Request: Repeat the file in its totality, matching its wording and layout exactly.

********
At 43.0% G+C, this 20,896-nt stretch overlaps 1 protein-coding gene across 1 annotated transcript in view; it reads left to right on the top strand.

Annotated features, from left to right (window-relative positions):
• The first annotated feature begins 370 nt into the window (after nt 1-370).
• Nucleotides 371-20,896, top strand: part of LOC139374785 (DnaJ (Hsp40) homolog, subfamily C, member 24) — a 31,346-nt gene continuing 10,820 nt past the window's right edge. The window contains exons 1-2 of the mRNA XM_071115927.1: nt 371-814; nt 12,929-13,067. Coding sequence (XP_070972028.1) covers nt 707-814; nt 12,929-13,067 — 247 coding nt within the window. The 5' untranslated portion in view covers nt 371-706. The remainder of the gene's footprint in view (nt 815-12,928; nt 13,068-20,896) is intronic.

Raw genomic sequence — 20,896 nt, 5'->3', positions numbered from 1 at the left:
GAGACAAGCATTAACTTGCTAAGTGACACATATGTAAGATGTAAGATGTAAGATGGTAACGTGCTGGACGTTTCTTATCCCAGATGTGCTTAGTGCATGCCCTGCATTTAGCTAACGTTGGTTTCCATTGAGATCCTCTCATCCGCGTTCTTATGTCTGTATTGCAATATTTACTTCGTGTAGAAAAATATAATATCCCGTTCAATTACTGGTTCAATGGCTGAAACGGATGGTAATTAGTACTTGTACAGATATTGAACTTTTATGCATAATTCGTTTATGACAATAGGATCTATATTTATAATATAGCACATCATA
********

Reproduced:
At 43.0% G+C, this 20,896-nt stretch overlaps 1 protein-coding gene across 1 annotated transcript in view; it reads left to right on the top strand.

Annotated features, from left to right (window-relative positions):
• The first annotated feature begins 370 nt into the window (after nt 1-370).
• Nucleotides 371-20,896, top strand: part of LOC139374785 (DnaJ (Hsp40) homolog, subfamily C, member 24) — a 31,346-nt gene continuing 10,820 nt past the window's right edge. The window contains exons 1-2 of the mRNA XM_071115927.1: nt 371-814; nt 12,929-13,067. Coding sequence (XP_070972028.1) covers nt 707-814; nt 12,929-13,067 — 247 coding nt within the window. The 5' untranslated portion in view covers nt 371-706. The remainder of the gene's footprint in view (nt 815-12,928; nt 13,068-20,896) is intronic.

Raw genomic sequence — 20,896 nt, 5'->3', positions numbered from 1 at the left:
GAGACAAGCATTAACTTGCTAAGTGACACATATGTAAGATGTAAGATGTAAGATGGTAACGTGCTGGACGTTTCTTATCCCAGATGTGCTTAGTGCATGCCCTGCATTTAGCTAACGTTGGTTTCCATTGAGATCCTCTCATCCGCGTTCTTATGTCTGTATTGCAATATTTACTTCGTGTAGAAAAATATAATATCCCGTTCAATTACTGGTTCAATGGCTGAAACGGATGGTAATTAGTACTTGTACAGATATTGAACTTTTATGCATAATTCGTTTATGACAATAGGATCTATATTTATAATATAGCACATCATA